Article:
BD is excited to introduce you to Chad Hogston of Cape Fear Torch. Check out his amazing talents working with fire and wood.
Q: Where do you live?
A: I live in Wilmington North Carolina.
Q: What form does your art take?
A: The mediums I work in are Birch and Poplar wood, normally 3/4″ thick. I use an assortment of butane torches to create the image I’m going for on the wood. Once I’m satisfied with the burn phase, I will apply several coats of UV protected epoxy resin. This brings out the grain in the wood and creates depth in the piece.
I will often times use a Dremel to create tighter lines, emphasis on features, or further depth. The combination of the torch work, dremeling, and the resin create an awesome-looking piece!
Q: What are your other hobbies, and are they related to your artwork?
A: I enjoy surfing, spearfishing and going out on the boat with the family. I have two boys (7 & 9 years old), and I want them to grow up being watermen in all aspects. My art naturally evolved from my love for the water.
Q: How did you get started and what was the evolution of your style?
A: I started this style of art roughly 2 years ago. There was another artist that I saw online that was doing similar work, and I thought it was really cool. I went to the local hardware store, got a small torch and a piece of wood, and took it home to have a go at it. I did a sheepshead, and it didn’t turn out too bad!! I was hooked at that point. I started making different species for fun, then I began to make pieces for family/friends for free.
At some point, someone offered to pay me money to do a piece, which blew my mind. I was actually getting paid to produce art? I could not believe that would ever be a possibility. From there, it evolved through word-of-mouth, then there was further exposure through social media. I now have a healthy amount of commissions on standby, with new folks contacting me almost daily. I am very grateful for the opportunity to do this. This was just a hobby, that evolved into a full-blown “thing”!
Q: What goals do you have for your artwork, what does the future hold?
A: I have a full-time job (I’m a District Court Judge), so this is something that I do on the side when I have time. I built a little studio in our house for the torching and resin pours. My wife has been super supportive and tolerant of my antics, particularly now that it has become more popular.
One of the coolest things about it is that my son, Levi, has been watching and following me on this journey of producing art. He is very artistically inclined, and he has been making his own pieces along my side.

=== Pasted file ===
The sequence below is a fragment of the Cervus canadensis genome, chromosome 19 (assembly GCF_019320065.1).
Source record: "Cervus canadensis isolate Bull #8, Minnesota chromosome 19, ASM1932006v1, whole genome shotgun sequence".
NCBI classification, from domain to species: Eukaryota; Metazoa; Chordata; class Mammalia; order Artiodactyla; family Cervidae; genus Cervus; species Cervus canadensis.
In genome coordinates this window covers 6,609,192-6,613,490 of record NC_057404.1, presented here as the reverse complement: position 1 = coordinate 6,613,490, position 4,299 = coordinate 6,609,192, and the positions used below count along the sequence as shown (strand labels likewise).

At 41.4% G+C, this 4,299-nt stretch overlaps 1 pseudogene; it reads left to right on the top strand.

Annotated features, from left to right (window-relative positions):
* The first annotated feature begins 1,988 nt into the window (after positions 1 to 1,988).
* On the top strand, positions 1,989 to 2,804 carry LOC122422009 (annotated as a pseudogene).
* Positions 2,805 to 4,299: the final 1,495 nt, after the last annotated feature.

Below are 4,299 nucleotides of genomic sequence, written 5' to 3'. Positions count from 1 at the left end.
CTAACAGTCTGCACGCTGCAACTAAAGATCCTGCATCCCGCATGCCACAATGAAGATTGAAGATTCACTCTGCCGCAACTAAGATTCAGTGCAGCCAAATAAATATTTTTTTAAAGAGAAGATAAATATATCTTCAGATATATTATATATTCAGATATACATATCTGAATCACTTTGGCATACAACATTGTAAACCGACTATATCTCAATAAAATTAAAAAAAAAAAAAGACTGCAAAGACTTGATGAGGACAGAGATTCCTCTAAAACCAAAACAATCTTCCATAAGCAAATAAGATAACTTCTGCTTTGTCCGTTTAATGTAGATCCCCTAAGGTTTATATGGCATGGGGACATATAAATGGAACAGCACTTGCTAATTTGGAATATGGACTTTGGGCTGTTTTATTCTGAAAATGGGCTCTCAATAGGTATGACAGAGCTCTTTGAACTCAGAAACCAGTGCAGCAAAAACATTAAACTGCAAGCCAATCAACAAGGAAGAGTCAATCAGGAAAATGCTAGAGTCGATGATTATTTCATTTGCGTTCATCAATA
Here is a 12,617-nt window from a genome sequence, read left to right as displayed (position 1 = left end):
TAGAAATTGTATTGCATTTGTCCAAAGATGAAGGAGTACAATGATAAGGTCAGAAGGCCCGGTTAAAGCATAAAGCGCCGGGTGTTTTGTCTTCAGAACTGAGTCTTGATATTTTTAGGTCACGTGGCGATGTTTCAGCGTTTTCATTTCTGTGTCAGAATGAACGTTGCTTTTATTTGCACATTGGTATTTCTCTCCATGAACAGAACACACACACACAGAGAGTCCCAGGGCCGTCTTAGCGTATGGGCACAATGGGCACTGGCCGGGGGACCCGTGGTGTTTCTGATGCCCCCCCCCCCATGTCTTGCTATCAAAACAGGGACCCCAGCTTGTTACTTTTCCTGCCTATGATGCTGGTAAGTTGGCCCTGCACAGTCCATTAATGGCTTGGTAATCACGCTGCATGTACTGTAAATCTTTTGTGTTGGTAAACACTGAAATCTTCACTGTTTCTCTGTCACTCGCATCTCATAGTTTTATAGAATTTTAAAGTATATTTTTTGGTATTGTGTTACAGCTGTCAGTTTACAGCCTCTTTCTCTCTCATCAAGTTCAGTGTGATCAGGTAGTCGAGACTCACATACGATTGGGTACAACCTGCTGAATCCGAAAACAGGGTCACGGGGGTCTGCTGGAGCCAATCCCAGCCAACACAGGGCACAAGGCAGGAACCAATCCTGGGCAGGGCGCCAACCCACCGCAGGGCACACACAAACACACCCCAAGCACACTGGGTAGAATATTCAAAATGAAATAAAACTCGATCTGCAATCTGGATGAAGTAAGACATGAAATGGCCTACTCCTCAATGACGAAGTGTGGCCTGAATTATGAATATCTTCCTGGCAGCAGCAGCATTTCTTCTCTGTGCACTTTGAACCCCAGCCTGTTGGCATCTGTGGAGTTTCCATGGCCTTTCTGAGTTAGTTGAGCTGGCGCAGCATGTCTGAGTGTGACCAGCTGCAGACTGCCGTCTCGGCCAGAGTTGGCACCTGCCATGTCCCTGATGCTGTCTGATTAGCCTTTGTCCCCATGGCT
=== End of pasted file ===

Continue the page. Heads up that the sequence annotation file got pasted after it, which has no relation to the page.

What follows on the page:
We’ve even put on a couple of art shows exhibiting our pieces which were very successful and well-attended. Levi’s work has progressed dramatically, and you can see the maturity in his work. He is extremely patient and deliberate, and he listens to instruction. I am very proud of him, and you can see that he loves it. very cool to share something like this with him.
My work has definitely matured over the last couple of years. I understand more and more how a flame from a torch produces particular effects on different types of wood. I’ve acquired all kinds of self-made tools that assist me in the process, and I feel I’ve gained a lot of knowledge in what works and what doesn’t. At 48 years old, I am excited to learn something new like this, to continue to exercise my brain and be creative. I’ve always had the artistic “itch”, and this endeavor certainly satisfies it.
Q: What or who inspires you?
A: The inspiration originally came from Dylan Stewart of Bold Coast Burns. I consider him the pioneer in this area of pyrography. We have talked on several occasions, and he is a fellow spearo and waterman. I believe I started out wanting to mimic his style, but I have found that my work has evolved and matured in a different direction than Dylan’s, which I think is a good thing. As for other inspirations, all of the underwater photographers out there constantly inspire me, give me ideas, and get me excited.
Q: Is there a message or theme behind your artwork?
A: The general theme of my art is obviously the ocean lifestyle, the love of the water and all things ocean-oriented. Most people who enjoy my art are very passionate about the water, and the animals that inhabit it. It is a big tribe, and their love for the ocean/rivers/lakes is obvious. I enjoy being a member of this tribe.
Q: What has been the hardest project, or what is the hardest aspect of your art?
A: Probably the hardest aspect of my art is when I come across a defect in the wood. Sometimes I can anticipate it and work around it, or I’m able to use another piece of wood. However, at times, a defect will pop up in the middle of a project, and there’s nothing you can do about it. It has to be discarded and I start all over again. I may have invested many hours in a particular piece, but if a defect or problem arises, I will not hesitate to throw it away and start all over. It drives my wife crazy, but I refuse to produce second-rate work. I am a perfectionist to a fault sometimes. But, that’s the way it goes. I have been teaching Levi this lesson as well as he runs into the same issues at times. It’s harder for a 9-year-old to accept, but he gets it.
Q: What brings you the most satisfaction or sense of accomplishment?
A: The most satisfaction I get from this is the process and journey of making the piece topped off with the client receiving it and being so grateful and happy. I tell you, I never thought I would be in this position – to produce art that I enjoy making, to people that actually WANT my work and are completely stoked when they receive it. That is a blessing for sure. I like putting smiles on people’s faces.